Skip to main content
King County logo

OESJ COVID7 Supplemental Budget

King County continues to hear from Black, Indigenous, and other People of Color communities (BIPOC) on the need for the county to engage more in meaningful power-sharing, accountability, and co-creation of systemic changes that result in equitable outcomes for BIPOC communities, and holding institutions, including the county, accountable to those changes.

We recognize the need and urgency for more direct investments for BIPOC communities to improve economic opportunity and wellbeing. The King County Council passed Executive Constantine’s COVID-7 emergency supplemental budget in May 2021, which included many community funding opportunities. The processes described below are reflective of community feedback for us to be more bold, creative, and to respond with greater urgency and clarity to address the intersecting crises of racism and COVID-19.

Racism Is A Public Health Crisis - $25 Million Economic Justice Fund

In 2022, the Racism Is A Public Health Crisis Initiative will embark on a community-led process, called the Gathering Collaborative, to equitably allocate $25 million to start to undo the harms of racism compounded by the pandemic, influence the county's 2023-24 budget cycle to prioritize and reflect anti-racism and pro-equity investments, and form a multi-generational vision for King County to become an anti-racist government. Visit the Racism Is A Public Health Crisis Initiative website for more information.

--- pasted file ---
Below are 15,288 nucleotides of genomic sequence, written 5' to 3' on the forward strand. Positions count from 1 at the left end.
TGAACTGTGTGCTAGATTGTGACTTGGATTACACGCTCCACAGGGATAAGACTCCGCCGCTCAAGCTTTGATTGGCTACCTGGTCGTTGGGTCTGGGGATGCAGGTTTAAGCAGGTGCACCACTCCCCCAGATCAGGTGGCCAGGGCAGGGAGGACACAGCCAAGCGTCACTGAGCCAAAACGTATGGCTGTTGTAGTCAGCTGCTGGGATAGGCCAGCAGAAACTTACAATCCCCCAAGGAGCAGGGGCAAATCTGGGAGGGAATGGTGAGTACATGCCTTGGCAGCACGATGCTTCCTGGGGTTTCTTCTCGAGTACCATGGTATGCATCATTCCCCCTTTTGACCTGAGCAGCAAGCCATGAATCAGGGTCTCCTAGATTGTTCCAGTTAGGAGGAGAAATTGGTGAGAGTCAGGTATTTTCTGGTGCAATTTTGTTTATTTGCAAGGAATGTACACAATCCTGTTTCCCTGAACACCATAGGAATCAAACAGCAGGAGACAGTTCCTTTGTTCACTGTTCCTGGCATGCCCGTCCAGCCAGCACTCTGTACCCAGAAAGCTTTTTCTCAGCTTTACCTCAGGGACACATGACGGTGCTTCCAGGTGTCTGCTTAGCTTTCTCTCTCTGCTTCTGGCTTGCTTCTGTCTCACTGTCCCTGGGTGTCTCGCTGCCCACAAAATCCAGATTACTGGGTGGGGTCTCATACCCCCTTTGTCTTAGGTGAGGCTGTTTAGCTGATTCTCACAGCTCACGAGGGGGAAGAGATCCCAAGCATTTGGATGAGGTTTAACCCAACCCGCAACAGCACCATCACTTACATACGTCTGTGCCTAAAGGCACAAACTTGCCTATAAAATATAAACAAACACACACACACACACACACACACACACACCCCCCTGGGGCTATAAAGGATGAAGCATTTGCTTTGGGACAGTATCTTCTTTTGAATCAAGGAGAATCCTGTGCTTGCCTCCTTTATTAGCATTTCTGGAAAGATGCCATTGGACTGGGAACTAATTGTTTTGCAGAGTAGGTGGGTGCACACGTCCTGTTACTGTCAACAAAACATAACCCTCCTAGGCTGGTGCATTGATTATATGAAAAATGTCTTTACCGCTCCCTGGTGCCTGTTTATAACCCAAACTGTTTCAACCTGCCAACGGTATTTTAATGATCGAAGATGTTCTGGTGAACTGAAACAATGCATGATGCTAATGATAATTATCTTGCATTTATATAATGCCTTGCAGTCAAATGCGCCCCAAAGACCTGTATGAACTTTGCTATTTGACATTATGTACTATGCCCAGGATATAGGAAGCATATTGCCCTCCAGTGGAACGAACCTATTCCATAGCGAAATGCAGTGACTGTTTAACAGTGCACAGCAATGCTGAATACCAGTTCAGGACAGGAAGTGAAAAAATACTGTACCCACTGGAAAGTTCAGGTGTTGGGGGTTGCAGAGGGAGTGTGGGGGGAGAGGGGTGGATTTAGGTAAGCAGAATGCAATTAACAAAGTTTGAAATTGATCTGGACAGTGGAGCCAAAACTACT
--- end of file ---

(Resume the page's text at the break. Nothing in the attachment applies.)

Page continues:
Information on the additional OESJ COVID-7 Funding for Direct Investments in Communities

The Office of Equity and Social Justice (OESJ) is working closely with the Budget Office to launch multiple funding and contracting opportunities available to community. These direct investments are funded through federal dollars, or the Coronavirus State and Local Fiscal Recovery Funds (CLFR), a part of the American Rescue Plan.

Our goal to align grantmaking with communities’ priorities for an equitable recovery and strategically position these resources to meet the urgent needs of our communities resulted in the following grants/contracts:

Digital Equity Grants: King County is providing $2 million in grants to organizations that promote digital equity and provide services to communities that face barriers to accessing digital services such as tech devices, internet connection and digital literacy, and have been disproportionately impacted by the COVID-19 pandemic. Learn more about the 29 local groups, agencies and organizations that received grant funding.